Marketing managers have difficult jobs. They are expected to be psychologists, storytellers, salespeople, and fortune tellers. Engineers and product developers don’t understand why their fantastic products aren’t selling and blame marketing for not communicating how terrific they are. Unfortunately, having the best product or solution is often not enough because consumers typically don’t make purchase decisions rationally. They do so emotionally.
Evolutionary psychologists are fond of saying, “You can take man out of the Stone Age, but you can’t take the Stone Age out of man.” Our senses of perception evolved to keep us alive. Most decisions are made quickly at a subconscious level since spending too much time on decision making usually led to poor outcomes for our ancestors. It’s generally better to jump at the sight of a stick in the grass on the off chance that it’s a venomous snake than not to react at all. This split-second decision making may not get all the facts straight, but again, it works well in keeping us alive.
Most purchase decisions are made by the same parts of the brain that make us jump when we see snakes (or sticks), but we don’t realize it. Once a purchase decision is made, our rational minds step in to justify the emotional decision and convince us we made it rationally.
For marketers, the assumptions we make about “obvious” answers to why people buy products are often wrong. Consumer behavior studies demonstrate that objectively irrelevant information influences consumer decisions. What is irrelevant, however, is subjective. Adding or removing an inconsequential product feature may, in fact, be what is driving purchase behavior, and not a bad case of FOMO, as we may have assumed.
Consumers themselves are often unaware these “inconsequential” factors are influencing them.
Gamblers often scan their opponents’ faces and bodies for a “tell,” a physical manifestation of their thoughts. Seasoned market researchers also look for “tells” in responses to their questions. Well-designed questionnaires ask the same questions in several ways to identify cognitive biases and form multi-dimensional graphs of why responses were chosen. They measure something, question it, re-question it, and try to find more evidence by identifying supporting behavior or responses.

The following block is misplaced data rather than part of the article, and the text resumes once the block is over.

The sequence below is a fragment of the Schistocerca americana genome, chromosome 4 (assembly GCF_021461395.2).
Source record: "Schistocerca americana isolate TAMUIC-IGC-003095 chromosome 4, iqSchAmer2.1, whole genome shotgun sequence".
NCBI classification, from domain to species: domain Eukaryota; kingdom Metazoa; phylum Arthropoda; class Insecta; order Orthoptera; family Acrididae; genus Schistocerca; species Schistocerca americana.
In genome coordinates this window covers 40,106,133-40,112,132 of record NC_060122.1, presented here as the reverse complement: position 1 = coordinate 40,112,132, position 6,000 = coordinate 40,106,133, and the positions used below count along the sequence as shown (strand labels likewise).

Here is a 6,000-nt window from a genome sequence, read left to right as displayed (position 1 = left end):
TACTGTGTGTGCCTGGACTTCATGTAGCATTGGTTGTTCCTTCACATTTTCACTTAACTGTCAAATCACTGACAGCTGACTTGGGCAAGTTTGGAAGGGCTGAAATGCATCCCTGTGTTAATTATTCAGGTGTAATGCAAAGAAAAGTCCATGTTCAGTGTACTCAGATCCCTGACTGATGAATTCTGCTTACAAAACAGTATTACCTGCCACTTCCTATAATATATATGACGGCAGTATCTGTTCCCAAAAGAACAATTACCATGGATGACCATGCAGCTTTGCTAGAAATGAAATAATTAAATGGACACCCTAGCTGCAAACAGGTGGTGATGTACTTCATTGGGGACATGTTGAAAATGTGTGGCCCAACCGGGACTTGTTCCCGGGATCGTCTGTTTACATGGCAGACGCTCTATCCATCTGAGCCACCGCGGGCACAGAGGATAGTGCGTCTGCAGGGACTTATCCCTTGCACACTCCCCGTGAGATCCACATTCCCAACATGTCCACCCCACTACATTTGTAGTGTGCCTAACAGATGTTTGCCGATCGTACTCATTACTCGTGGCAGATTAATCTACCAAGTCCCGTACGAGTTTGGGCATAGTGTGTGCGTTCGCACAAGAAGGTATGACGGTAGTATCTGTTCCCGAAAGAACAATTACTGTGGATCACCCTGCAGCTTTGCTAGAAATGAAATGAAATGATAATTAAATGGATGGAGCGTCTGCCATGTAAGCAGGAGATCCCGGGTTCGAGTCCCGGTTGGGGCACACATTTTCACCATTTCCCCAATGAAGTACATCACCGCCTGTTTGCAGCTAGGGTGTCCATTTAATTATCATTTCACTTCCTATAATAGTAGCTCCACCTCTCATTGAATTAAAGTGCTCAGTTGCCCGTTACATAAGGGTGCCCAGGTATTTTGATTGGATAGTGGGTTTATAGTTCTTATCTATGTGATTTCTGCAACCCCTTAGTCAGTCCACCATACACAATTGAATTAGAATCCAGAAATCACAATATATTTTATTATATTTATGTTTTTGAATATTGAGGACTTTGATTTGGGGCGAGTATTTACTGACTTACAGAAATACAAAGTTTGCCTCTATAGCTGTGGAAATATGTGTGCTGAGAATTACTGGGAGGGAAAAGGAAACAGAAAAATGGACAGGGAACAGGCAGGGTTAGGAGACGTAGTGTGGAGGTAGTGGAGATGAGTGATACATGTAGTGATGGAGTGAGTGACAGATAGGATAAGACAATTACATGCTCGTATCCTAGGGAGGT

I was first made aware of subconscious motivations in purchase behavior while copy testing ads for one of the largest consumer packaged goods companies in the world. Over the course of eight years, I reviewed well over 1,000 ads and noticed some interesting trends. Ads that featured babies, sex, nostalgia, comedy, or dramatic tension scored higher for purchase intent over those that conveyed reliable information. The fascinating thing was that we didn’t ask about purchase intent directly. It was measured under the guise of a “fun activity,” and the ads themselves were unobtrusively played while participants were viewing other content.
When asked specifically about an emotionally salient ad, respondents would sometimes say that it was offensive because of sexual content or another factor. Still, their passively measured purchase intent increased regardless.
With so much of our purchasing behavior moving online, we are now able to measure more purchase-related actions than ever before. New algorithms can predict what we’re going to buy next. While impressive, they work great until they don’t. The algorithms break down when consumers are faced with novel situations that don’t follow established patterns. Enter COVID-19 and the subsequent economic recession. When this happens, consumer research steps in to understand why behavior is or isn’t occurring. The answers don’t always make sense rationally, and consumer choices may be based on incorrect information. But, even when they’re wrong, the customers are always right.